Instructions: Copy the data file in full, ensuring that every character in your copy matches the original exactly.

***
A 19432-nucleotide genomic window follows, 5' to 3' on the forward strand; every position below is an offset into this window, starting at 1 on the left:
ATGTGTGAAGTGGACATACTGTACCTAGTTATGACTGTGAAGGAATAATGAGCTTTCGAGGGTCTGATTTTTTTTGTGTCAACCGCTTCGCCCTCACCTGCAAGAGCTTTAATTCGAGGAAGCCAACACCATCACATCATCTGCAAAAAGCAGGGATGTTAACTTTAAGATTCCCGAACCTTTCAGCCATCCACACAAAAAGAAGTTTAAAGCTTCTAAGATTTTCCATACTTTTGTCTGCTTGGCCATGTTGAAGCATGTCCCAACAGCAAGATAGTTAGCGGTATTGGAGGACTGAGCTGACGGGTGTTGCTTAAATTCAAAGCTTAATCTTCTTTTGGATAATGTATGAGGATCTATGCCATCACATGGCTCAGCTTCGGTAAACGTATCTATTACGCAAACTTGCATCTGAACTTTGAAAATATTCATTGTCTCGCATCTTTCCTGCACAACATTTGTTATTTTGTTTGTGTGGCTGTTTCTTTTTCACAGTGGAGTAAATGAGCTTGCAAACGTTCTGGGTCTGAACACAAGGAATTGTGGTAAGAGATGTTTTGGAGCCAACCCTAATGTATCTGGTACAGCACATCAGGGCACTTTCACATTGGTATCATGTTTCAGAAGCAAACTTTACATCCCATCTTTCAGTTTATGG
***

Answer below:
A 19432-nucleotide genomic window follows, 5' to 3' on the forward strand; every position below is an offset into this window, starting at 1 on the left:
ATGTGTGAAGTGGACATACTGTACCTAGTTATGACTGTGAAGGAATAATGAGCTTTCGAGGGTCTGATTTTTTTTGTGTCAACCGCTTCGCCCTCACCTGCAAGAGCTTTAATTCGAGGAAGCCAACACCATCACATCATCTGCAAAAAGCAGGGATGTTAACTTTAAGATTCCCGAACCTTTCAGCCATCCACACAAAAAGAAGTTTAAAGCTTCTAAGATTTTCCATACTTTTGTCTGCTTGGCCATGTTGAAGCATGTCCCAACAGCAAGATAGTTAGCGGTATTGGAGGACTGAGCTGACGGGTGTTGCTTAAATTCAAAGCTTAATCTTCTTTTGGATAATGTATGAGGATCTATGCCATCACATGGCTCAGCTTCGGTAAACGTATCTATTACGCAAACTTGCATCTGAACTTTGAAAATATTCATTGTCTCGCATCTTTCCTGCACAACATTTGTTATTTTGTTTGTGTGGCTGTTTCTTTTTCACAGTGGAGTAAATGAGCTTGCAAACGTTCTGGGTCTGAACACAAGGAATTGTGGTAAGAGATGTTTTGGAGCCAACCCTAATGTATCTGGTACAGCACATCAGGGCACTTTCACATTGGTATCATGTTTCAGAAGCAAACTTTACATCCCATCTTTCAGTTTATGG